Brent Budowsky: What does it tell us that even after the 2010 election in what was called the year of the Tea Party, Americans chose a populist progressive Democratic president, not a Republican or conservative president, as their favorite over the last 50 years?
Randy Shaw: Why did California progressives do so well in the midterm elections, in contrast to conservatives’ success nationally? A major reason is that the state’s activists pushed progressive policies without seeking approval from politicians.
David A. Love: A sustainable movement for social and economic justice must help this president to place him on the path of greatness that these crisis times demand, that his campaign promised. Nothing less than America’s future is at stake.
Randy Shaw: Obama’s early and steadfast refusal to attack Republicans in fiercely partisan terms allowed the GOP to blame Democrats for the ongoing economic crisis, and by the time Obama hit the campaign trail it was too little too late to change the public mood.
Joseph Palermo: Our political spectrum, as refracted through the lens of corporate media, runs from center-right to far-right. No wonder the conventional wisdom in Washington holds, without evidence, that the United States is a “center-right” country. Those making that argument might not be real, informed commentators — but they play them on TV.
Brent Budowsky: Every time a Republican predicts the GOP will win the Senate and 70 seats in the House, more Democrats become scared stiff and decide to vote, and more moderates worry about partisan gridlock and the arrogance of Republican power.
Randy Shaw: Recently polls shows Latinos’ positive perceptions of Democrats sharply rising in the wake of the Party’s unsuccessful effort to enact the DREAM act last week.
Obama can narrow the enthusiasm gap by aggressively campaigning, but it will be up to labor and environmental groups to rouse their disaffected supporters to the polls.
Brent Budowsky: Make no mistake, the party of Richard Nixon and Joe McCarthy is planning a new era of Nixonian and McCarthyite abuses to repeat the politics of persecution it attempted against the Clintons when Republicans had control of Congress.
Robert Reich: Average Americans are hurting. But their pain isn’t coming from government. It’s coming from an economy whose benefits are concentrating ever more at the top, whose giant corporations are controlling ever more of our democratic process, and whose costs and risks are becoming ever more burdensome for the middle class and the poor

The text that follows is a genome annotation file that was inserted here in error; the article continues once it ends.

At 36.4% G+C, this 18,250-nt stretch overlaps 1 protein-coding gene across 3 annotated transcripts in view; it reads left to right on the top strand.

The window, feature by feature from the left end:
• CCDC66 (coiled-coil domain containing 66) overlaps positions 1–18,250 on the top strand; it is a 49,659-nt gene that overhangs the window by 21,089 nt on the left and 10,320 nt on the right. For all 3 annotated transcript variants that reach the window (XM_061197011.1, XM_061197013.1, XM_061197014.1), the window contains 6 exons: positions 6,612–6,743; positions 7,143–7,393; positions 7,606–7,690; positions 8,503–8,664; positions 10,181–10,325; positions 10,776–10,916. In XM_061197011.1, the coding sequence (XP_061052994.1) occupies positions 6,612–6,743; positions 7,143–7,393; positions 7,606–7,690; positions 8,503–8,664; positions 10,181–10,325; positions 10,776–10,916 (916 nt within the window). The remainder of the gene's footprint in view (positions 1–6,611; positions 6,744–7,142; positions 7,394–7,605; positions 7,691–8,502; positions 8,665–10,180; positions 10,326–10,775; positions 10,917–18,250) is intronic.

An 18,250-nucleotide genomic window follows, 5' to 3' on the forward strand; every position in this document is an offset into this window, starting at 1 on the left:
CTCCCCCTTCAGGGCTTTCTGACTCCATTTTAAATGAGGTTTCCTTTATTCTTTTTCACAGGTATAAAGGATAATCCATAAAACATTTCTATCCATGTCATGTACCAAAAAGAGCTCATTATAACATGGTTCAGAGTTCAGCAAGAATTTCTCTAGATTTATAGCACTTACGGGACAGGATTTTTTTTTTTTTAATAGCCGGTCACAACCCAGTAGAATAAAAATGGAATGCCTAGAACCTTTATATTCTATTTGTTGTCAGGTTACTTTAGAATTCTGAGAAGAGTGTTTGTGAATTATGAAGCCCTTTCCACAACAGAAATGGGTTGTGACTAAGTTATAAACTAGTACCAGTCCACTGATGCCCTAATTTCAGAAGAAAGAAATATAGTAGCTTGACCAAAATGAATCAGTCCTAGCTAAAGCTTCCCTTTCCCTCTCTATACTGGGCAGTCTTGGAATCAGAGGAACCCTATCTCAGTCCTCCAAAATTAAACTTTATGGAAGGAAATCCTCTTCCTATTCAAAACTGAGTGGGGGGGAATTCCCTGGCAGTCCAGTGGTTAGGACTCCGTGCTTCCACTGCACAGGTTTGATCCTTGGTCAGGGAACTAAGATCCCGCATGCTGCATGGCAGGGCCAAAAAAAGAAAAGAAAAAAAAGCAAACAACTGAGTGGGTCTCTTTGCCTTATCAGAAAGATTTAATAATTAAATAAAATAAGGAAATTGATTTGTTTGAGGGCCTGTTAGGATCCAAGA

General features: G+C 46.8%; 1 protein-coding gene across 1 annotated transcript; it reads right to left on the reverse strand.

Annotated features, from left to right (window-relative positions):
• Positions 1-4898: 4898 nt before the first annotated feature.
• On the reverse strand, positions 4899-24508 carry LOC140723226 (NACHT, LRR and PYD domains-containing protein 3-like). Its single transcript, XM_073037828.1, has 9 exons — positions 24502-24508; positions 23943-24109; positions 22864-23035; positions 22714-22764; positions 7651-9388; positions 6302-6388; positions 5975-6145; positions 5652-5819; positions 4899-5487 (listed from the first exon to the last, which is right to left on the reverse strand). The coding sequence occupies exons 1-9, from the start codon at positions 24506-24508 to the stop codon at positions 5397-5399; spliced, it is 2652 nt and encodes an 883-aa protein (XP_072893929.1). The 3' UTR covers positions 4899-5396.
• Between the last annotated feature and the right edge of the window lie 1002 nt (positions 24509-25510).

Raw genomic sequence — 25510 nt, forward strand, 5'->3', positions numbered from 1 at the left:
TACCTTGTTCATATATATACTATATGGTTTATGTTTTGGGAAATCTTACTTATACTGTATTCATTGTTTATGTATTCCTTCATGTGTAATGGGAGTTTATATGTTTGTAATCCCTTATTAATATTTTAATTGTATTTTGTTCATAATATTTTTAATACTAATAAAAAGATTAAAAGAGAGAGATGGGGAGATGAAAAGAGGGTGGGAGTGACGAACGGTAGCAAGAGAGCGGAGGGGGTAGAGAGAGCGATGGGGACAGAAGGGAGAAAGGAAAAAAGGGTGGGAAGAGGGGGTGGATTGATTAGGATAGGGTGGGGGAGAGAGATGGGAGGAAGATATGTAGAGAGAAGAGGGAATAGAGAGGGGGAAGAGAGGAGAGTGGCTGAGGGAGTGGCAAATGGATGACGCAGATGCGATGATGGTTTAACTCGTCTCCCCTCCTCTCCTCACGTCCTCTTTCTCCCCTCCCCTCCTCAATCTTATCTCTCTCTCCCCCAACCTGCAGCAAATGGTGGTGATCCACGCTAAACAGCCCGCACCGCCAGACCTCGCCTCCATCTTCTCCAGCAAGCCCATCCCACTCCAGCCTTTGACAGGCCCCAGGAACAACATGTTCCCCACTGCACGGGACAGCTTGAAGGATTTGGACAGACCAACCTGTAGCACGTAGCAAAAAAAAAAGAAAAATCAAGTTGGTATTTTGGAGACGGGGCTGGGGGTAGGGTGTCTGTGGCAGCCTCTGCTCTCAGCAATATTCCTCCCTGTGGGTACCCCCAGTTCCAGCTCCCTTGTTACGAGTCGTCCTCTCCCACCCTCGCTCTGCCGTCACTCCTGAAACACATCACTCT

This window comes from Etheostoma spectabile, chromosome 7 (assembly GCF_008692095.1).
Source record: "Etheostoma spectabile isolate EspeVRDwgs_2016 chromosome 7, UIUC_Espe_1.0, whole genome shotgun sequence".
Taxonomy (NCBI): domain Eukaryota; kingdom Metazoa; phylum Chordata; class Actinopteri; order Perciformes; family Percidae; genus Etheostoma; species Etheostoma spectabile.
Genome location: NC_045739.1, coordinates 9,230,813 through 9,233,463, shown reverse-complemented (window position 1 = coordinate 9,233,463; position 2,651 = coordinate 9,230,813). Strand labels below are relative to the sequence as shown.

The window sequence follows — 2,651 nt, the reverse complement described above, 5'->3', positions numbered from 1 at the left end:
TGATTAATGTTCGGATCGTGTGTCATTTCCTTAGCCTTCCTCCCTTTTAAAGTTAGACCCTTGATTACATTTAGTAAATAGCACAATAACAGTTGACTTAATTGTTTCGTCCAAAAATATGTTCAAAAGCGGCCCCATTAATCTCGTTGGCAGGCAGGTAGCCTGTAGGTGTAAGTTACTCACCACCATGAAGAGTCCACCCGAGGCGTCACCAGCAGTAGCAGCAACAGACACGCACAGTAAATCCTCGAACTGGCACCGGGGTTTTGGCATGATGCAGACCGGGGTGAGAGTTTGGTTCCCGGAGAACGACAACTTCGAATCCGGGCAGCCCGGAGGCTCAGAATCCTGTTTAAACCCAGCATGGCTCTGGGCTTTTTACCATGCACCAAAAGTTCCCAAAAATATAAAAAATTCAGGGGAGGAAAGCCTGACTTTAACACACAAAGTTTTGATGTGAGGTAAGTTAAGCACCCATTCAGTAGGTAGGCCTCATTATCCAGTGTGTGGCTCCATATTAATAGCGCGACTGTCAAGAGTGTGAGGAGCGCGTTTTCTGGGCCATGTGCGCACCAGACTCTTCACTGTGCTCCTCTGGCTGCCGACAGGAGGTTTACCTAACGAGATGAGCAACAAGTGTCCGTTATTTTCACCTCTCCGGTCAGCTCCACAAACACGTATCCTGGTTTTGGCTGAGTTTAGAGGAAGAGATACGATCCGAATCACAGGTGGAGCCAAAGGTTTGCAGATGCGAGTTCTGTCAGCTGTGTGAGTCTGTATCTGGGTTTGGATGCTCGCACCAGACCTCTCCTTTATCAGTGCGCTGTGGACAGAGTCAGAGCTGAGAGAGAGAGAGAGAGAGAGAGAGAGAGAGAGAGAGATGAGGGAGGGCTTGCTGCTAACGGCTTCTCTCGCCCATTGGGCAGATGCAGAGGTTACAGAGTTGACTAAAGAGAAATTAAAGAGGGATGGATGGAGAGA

Randy Shaw: Holding self-identified “progressive” politicians like Barack Obama accountable for fulfilling campaign commitments actually improves the chances for progressive election victories, as it pressures Democrats to satisfy their base. And as the critical midterm elections approach, ensuring this grassroots base is motivated and mobilizable by holding Obama and Congressional Democrats accountable is even more imperative.
Mario Solis-Marich: As the pressure mounts around the country on the police state known as Arizona, eyes turn to Washington for comprehensive immigration reform. Top Senate aides informed me this morning that despite news stories to the contrary, Majority Leader Harry Reid has not backed off of the idea of pursing an immigration bill as the next order of Senate business. The clarification is one that may be too nuanced for some but is an indication of the balancing act the Leader feels he must make to hold the Democratic caucus together while trying to pursue legislative remedies to the huge problems left to fester during the days of the past Republican majority. The clarification however will probably not satisfy the Latino community as the disrespectful sting of the slap in the face delivered by Arizona lingers.
Berry Craig: My guess is the Tea Bagger-tilting, neo-Confederate GOP is disturbing the eternal rest of some other Republicans. I remember Republicans whose politics were considerably to the left of Dixie Democrats. Some were even liberals to one extent or another.